‘The Cambridge Diet’ and the muddy case for limits on soda size
The original Cambridge Day reporter, Rick Guinness, died this week in Connecticut of complications from a bicycle-car collision — he was on the bicycle.
Guinness came from Connecticut and returned there after producing 36 articles between Oct. 31 and Nov. 28, 2005. He arrived a car guy, because the Nutmeg State is all about cars, but Cambridge had a lasting impact on the remaining half-dozen years of his life. He never stopped remarking on the city as being a kind of compact paradise full of good health and beautiful, smart people.
Stepping out of that car the first day, he was overweight and used a cane to get around. But he was given a T pass and staked to a meal a day at Anna’s Taqueria, and Guinness was a dogged individual with great will power and fierce loyalty. He sweat a lot getting around his briefly adopted city but never hesitated to get out and hobble to where the news was.
By the time the print edition of Cambridge Day failed in 2005 and he climbed into his car to drive back to Connecticut the last time, Guinness had lost a significant amount of weight and thrown away his cane.
He also never stopped talking about “the Cambridge diet.”
Now, Guinness also claimed to be a Republican and a conservative, and if he were still reporting here in Paradise instead of, according to his theology, taking up residence in Heaven, he would be reporting with great skepticism on Mayor Henrietta Davis’ proposal to limit the size of sugared drinks sold in restaurants.
Based on his experience, that would be understandable, and a survey of 190 metro areas done in March by Gallup-Healthways found the Boston-Cambridge-Quincy area ranking 25th — although it should be noted that the Bridgeport-Stamford-Norwalk area in Connecticut(!) was No. 2 — at a 21 percent obesity rate. Not too bad. Boulder, Colo., was best in the nation, with only 12.1 percent of its residents considered obese. The UnitedHealth Foundation says Massachusetts is the fifth-most obese state in the nation (again, behind Connecticut at No. 3, where Massachusetts was last year).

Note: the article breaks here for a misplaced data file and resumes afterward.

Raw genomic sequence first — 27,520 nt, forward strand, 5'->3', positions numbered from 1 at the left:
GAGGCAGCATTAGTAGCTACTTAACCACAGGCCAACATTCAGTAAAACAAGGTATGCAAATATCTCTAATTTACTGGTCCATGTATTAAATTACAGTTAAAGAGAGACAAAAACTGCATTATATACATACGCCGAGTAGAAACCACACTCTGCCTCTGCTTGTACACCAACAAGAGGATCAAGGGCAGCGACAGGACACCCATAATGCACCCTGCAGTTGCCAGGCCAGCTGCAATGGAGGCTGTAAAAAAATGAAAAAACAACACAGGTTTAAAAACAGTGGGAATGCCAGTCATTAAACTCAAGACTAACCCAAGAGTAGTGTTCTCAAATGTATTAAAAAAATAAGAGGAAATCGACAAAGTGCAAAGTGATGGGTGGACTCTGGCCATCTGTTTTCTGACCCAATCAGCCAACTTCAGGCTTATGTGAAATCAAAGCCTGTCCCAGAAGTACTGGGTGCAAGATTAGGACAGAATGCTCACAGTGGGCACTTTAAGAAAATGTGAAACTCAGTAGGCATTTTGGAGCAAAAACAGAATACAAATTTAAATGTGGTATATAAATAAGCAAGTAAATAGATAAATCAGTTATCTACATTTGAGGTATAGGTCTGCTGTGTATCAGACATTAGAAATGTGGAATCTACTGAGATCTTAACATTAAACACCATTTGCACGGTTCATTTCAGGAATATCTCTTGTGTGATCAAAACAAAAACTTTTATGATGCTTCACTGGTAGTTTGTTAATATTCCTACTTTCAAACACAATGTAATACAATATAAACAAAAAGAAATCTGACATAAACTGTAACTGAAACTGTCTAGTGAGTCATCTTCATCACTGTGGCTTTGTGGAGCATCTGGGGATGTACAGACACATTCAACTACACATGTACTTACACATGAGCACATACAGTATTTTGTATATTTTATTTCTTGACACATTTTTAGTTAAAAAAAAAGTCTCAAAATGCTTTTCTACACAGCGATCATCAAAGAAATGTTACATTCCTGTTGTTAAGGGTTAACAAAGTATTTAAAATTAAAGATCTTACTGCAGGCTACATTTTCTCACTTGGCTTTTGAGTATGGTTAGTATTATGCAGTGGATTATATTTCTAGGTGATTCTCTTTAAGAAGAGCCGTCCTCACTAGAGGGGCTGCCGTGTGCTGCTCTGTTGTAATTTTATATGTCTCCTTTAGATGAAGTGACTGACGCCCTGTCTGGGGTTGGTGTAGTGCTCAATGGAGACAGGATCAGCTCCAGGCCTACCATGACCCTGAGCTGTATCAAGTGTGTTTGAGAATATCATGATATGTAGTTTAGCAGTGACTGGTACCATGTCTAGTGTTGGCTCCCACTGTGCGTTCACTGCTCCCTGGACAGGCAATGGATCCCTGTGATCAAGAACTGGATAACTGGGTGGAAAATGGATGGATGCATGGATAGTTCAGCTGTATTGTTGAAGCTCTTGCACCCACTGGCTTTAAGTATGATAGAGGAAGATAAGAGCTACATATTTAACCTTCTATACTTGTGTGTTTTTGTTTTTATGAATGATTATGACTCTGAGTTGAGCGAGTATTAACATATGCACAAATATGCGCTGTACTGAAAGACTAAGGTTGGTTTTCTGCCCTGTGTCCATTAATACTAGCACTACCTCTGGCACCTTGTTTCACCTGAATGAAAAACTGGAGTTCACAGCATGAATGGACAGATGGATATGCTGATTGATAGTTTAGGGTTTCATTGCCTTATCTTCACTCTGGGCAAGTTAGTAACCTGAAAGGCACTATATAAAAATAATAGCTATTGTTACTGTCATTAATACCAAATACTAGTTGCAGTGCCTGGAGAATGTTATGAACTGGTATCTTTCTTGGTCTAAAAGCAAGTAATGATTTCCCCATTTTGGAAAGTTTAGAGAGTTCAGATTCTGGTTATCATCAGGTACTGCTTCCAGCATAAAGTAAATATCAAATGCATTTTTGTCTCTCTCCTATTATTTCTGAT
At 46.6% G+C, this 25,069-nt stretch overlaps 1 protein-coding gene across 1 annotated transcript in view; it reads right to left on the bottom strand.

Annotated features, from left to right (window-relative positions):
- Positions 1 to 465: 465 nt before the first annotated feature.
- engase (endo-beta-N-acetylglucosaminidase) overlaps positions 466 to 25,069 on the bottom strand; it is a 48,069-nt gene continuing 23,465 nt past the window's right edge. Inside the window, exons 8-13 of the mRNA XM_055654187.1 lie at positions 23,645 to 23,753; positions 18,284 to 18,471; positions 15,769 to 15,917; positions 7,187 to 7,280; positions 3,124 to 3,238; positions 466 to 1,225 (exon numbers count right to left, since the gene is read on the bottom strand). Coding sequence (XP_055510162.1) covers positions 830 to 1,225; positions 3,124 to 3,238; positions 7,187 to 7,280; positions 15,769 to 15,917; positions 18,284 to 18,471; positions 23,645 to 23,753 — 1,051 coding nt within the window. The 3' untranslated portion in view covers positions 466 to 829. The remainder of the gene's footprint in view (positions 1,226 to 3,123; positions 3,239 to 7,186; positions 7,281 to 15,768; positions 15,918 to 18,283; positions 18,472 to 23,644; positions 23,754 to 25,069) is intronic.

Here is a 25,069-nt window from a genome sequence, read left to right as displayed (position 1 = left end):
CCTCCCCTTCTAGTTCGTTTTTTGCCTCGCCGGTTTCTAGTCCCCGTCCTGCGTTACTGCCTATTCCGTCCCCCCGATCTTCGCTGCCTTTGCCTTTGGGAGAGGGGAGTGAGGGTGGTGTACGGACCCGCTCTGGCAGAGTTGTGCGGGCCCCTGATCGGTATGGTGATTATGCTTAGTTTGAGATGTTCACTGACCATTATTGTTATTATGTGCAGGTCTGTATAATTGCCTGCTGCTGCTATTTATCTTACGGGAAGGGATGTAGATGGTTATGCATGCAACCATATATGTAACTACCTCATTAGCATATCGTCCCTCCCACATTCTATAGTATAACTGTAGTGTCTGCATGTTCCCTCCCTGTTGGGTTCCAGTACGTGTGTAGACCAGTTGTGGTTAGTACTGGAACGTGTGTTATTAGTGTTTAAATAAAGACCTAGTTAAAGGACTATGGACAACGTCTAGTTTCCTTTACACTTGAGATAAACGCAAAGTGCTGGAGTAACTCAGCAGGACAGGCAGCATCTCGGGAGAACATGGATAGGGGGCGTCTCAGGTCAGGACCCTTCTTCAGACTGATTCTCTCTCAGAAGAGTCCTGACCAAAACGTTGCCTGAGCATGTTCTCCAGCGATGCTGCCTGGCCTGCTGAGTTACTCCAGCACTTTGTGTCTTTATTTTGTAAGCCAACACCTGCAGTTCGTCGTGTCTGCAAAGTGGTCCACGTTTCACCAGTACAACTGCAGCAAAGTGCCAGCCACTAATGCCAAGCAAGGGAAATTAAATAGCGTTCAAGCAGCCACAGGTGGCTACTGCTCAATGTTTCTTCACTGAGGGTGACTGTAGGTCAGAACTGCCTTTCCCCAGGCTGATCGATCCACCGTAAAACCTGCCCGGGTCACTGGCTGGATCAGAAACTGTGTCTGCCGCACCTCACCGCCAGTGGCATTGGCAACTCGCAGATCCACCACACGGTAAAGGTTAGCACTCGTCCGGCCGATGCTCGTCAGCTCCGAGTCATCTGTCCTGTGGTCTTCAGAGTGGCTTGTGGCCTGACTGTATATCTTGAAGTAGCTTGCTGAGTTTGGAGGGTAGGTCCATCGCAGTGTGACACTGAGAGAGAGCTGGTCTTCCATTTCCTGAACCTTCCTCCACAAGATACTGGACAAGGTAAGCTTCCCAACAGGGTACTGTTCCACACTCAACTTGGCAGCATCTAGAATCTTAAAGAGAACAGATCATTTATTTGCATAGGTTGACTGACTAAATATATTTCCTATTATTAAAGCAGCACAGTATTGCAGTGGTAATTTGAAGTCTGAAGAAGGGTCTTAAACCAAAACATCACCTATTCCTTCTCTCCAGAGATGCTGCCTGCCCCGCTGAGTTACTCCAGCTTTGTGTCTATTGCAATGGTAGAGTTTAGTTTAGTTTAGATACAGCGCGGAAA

While the most recent city-published Cambridge Public Health Bulletin says 43 percent of adults here are overweight or obese (compared with 58 percent statewide) and 34 percent of public school kids in kindergarten through eighth grade, the data it cites are from 2008. The Cambridge Health Alliance further muddies the waters by looking at the percentages of overweight and obese people in Cambridge in the six years ending in 2008 and finding that while the overweight population rose to 30.6 percent from 27.3, obesity shrank to 10.4 percent of the population from 11.7 percent.
You can also look deeper into the most recent Gallup-Healthways Health Index and see that for the 4.6 million people in Boston-Cambridge-Quincy, the slide in overall well-being rank to 37 from 22 has much more to do with a plummet in “work environment” (to 120 from 66) than “physical health,” in which the region leaped to 26 — into the top quintile — from 41, the second quintile. These are data from last year, not three or four years ago, although it’s based on interviews and does include a self-reported drop in “healthy behavior” to 44 from 39, staying in the second quintile.
Common sense and Cambridge
What does this all mean? Not much. The Public Health Department may yet recommend a limit on the size of sugared drinks as the mayor suggested, even if there are no clear data showing a link with obesity here or even a city weight crisis. For Guinness it means nothing at all, except that he tried to employ common sense and observation in his work — he was a consummate shoe-leather reporter — and he would tell you that if you walk, bicycle or take public transit around Cambridge you see starkly the lack of obesity afflicting such places as McAllen-Edinburg-Mission, Texas (38.8 percent obese, according to Gallup-Healthways).
The limit is also pitched by Davis and supporters such as the alliance’s Dr. Avra Goldman, medical director of the East Cambridge Health Center, as being largely to protect kids from the threats of obesity, diabetes and heart disease. The alliance’s Healthy Living Cambridge Kids program has already shown success in decreasing obesity among kindergartener through fifth-graders who participated in the program from 2004 to 2007, although the program at the time was focused on enforcing kids got five or more servings of fruit and vegetables, two hours or less of television time and one hour of exercise.
If the soda limit were directed toward New Britain, Conn., that would make sense too, since Guinness gained back some pounds when he moved there.
But Guinness would certainly be skeptical of the need for Cambridge. He never stopped talking about how if he lived here the pounds would fall back off again — thanks to “the Cambridge diet.”